Controversy Continues Around Secretary of Defense
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SPENCER MICHELS: Secretary of Defense Donald Rumsfeld is taking fire from an unexpected quarter: His right flank.
Republicans on Capitol Hill and retired military officers are openly questioning his fitness for the job, and his recent comments at a town hall meeting with guardsmen in Kuwait only added fuel to the fire.
Specialist Thomas Wilson put Rumsfeld on the spot, asking him about lack of armor for Humvees.
DONALD RUMSFELD: It is essentially a matter of physics. It isn’t a matter of money, it isn’t a matter on the part of the army of desire; it is a matter of production and capability of doing it.
As you know, you go to war with the army you have, not the army you might want or wish to have at a later time.
SPENCER MICHELS: Rumsfeld has been criticized for not deploying enough troops to Iraq, for poor planning of the occupation, for not preparing for what has become a full-scale insurgency, and for allowing the prisoner abuses at Abu Ghraib to happen on his watch.
All of these long-simmering critiques have turned into full- throated broadsides. Among the most vocal is Nebraska Republican Sen. Chuck Hagel. He was on CBS yesterday.
SPOKESMAN: Should he leave?
SEN. CHUCK HAGEL: That’s up to the president. I think, though, what you’re seeing come out here is all of the accumulation of bad judgment.
REPORTER: Well, have you lost confidence in Rumsfeld?
SEN. CHUCK HAGEL: I have no confidence in Rumsfeld’s leadership.
REPORTER: You have no confidence in Rumsfeld.
SEN. CHUCK HAGEL: It’s up to the president to make that decision.
SPENCER MICHELS: Hagel’s colleague, Arizona’s John McCain, has also said that he has “no confidence” in the secretary of defense. Nonetheless…
SEN. JOHN McCAIN: I respect the president’s right to have his team, and I do not call for Secretary Rumsfeld to step down.
SPENCER MICHELS: Other Republicans have come close. Mississippi’s Trent Lott criticized Rumsfeld’s relationship with his senior officer corps. Minnesota’s Norm Coleman expressed grave doubts about the Pentagon’s handling of the armor issue.
And Susan Collins of Maine expressed a similar dismay in a letter to the defense chief. But over the weekend, several key Senate Republicans did come to Rumsfeld’s defense, including the chairman of the Senate Armed Services Committee, John Warner of Virginia.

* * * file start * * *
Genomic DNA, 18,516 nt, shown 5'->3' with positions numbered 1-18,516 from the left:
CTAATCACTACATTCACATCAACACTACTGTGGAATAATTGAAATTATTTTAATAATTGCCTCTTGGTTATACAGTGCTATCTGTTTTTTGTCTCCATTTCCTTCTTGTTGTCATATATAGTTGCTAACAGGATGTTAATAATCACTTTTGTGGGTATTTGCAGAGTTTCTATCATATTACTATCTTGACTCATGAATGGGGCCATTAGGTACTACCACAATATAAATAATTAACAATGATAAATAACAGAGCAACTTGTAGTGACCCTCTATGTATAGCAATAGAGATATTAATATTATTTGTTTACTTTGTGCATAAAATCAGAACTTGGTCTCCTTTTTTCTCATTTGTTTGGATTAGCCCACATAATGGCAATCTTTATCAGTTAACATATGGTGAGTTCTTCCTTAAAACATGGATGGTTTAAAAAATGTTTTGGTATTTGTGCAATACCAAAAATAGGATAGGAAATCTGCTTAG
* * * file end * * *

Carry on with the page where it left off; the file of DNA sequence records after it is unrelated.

SEN. JOHN WARNER: I assure you that in the three-plus years that I have worked with Secretary Rumsfeld, we’ve had our differences. We still have some.
But I have confidence in my ability and his ability to continue to work together as a team for the common goals of the men and women of the armed forces and to support the goals of the commander-in-chief.
SPENCER MICHELS: Some former senior military officers have also blasted Rumsfeld, including Gen. Norman Schwarzkopf, the architect of the first Gulf War.
GEN. NORMAN SCHWARZKOPF: I was angry about the words of the secretary of defense when he laid it all on the army. I mean, as if he as the secretary of defense didn’t have anything to do with the army, as if the army was over there doing it themselves, screwing up.
SPENCER MICHELS: William Kristol, the editor of the Weekly Standard and an influential thinker in conservative ranks, rounded out the chorus last week with an opinion page piece in the Washington Post.
Kristol wrote: “Actually, we have a pretty terrific Army. It’s performed a lot better in this war than the secretary of defense has.” None of these criticisms has included the man who ultimately makes the decisions and who recently asked Rumsfeld to stay on at the Pentagon.
Today, the president said he has full confidence in his defense chief.
PRESIDENT GEORGE W. BUSH: And I believe he’s doing a really fine job. The secretary of defense is a complex job. It’s complex in times of peace, and it’s complex even more so in times of war.
SPENCER MICHELS: It was recently revealed that Rumsfeld had not been personally signing the letters of condolence sent to the families of soldiers and Marines killed in action, delegating that solemn duty to a machine. Nonetheless, the president said, Rumsfeld is not a callous man.
PRESIDENT GEORGE W. BUSH: I have seen the anguish in his… or heard the anguish in his voice and seen his eyes when we talk about, you know, the danger in Iraq and the fact that youngsters are over there in harm’s way.
And he is… he’s a good, decent man. He’s a caring fellow. You know, sometimes perhaps his demeanor is rough and gruff, but beneath that rough and gruff, no-nonsense demeanor is a good human being who cares deeply about the military and deeply about the grief that war causes.